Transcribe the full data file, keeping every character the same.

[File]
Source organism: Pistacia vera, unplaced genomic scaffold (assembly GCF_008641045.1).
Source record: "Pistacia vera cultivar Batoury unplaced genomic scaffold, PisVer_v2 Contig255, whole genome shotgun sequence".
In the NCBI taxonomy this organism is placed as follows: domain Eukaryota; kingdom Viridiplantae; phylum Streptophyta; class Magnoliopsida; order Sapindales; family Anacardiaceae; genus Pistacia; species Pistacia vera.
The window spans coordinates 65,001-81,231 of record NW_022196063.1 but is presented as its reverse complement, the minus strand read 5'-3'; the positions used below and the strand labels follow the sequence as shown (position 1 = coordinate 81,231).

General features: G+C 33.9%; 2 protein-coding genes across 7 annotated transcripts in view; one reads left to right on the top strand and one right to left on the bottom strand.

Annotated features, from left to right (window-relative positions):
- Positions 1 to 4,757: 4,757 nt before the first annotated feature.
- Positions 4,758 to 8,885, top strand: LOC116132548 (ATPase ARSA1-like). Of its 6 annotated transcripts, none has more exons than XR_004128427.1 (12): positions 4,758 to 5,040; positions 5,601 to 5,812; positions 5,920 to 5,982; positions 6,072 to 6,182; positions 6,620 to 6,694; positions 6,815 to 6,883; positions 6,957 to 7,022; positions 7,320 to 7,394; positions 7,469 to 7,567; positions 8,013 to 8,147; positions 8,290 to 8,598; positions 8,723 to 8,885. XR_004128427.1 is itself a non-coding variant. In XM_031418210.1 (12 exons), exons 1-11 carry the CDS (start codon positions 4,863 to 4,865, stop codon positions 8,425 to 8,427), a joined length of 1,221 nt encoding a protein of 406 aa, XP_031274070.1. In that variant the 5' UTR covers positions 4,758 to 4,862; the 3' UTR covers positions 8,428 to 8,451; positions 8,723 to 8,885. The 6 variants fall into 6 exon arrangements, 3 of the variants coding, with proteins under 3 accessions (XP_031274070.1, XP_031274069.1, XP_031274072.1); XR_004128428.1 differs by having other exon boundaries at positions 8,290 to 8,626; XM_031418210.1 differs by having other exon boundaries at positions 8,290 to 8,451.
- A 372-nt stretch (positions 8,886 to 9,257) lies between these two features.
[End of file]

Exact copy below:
Source organism: Pistacia vera, unplaced genomic scaffold (assembly GCF_008641045.1).
Source record: "Pistacia vera cultivar Batoury unplaced genomic scaffold, PisVer_v2 Contig255, whole genome shotgun sequence".
In the NCBI taxonomy this organism is placed as follows: domain Eukaryota; kingdom Viridiplantae; phylum Streptophyta; class Magnoliopsida; order Sapindales; family Anacardiaceae; genus Pistacia; species Pistacia vera.
The window spans coordinates 65,001-81,231 of record NW_022196063.1 but is presented as its reverse complement, the minus strand read 5'-3'; the positions used below and the strand labels follow the sequence as shown (position 1 = coordinate 81,231).

General features: G+C 33.9%; 2 protein-coding genes across 7 annotated transcripts in view; one reads left to right on the top strand and one right to left on the bottom strand.

Annotated features, from left to right (window-relative positions):
- Positions 1 to 4,757: 4,757 nt before the first annotated feature.
- Positions 4,758 to 8,885, top strand: LOC116132548 (ATPase ARSA1-like). Of its 6 annotated transcripts, none has more exons than XR_004128427.1 (12): positions 4,758 to 5,040; positions 5,601 to 5,812; positions 5,920 to 5,982; positions 6,072 to 6,182; positions 6,620 to 6,694; positions 6,815 to 6,883; positions 6,957 to 7,022; positions 7,320 to 7,394; positions 7,469 to 7,567; positions 8,013 to 8,147; positions 8,290 to 8,598; positions 8,723 to 8,885. XR_004128427.1 is itself a non-coding variant. In XM_031418210.1 (12 exons), exons 1-11 carry the CDS (start codon positions 4,863 to 4,865, stop codon positions 8,425 to 8,427), a joined length of 1,221 nt encoding a protein of 406 aa, XP_031274070.1. In that variant the 5' UTR covers positions 4,758 to 4,862; the 3' UTR covers positions 8,428 to 8,451; positions 8,723 to 8,885. The 6 variants fall into 6 exon arrangements, 3 of the variants coding, with proteins under 3 accessions (XP_031274070.1, XP_031274069.1, XP_031274072.1); XR_004128428.1 differs by having other exon boundaries at positions 8,290 to 8,626; XM_031418210.1 differs by having other exon boundaries at positions 8,290 to 8,451.
- A 372-nt stretch (positions 8,886 to 9,257) lies between these two features.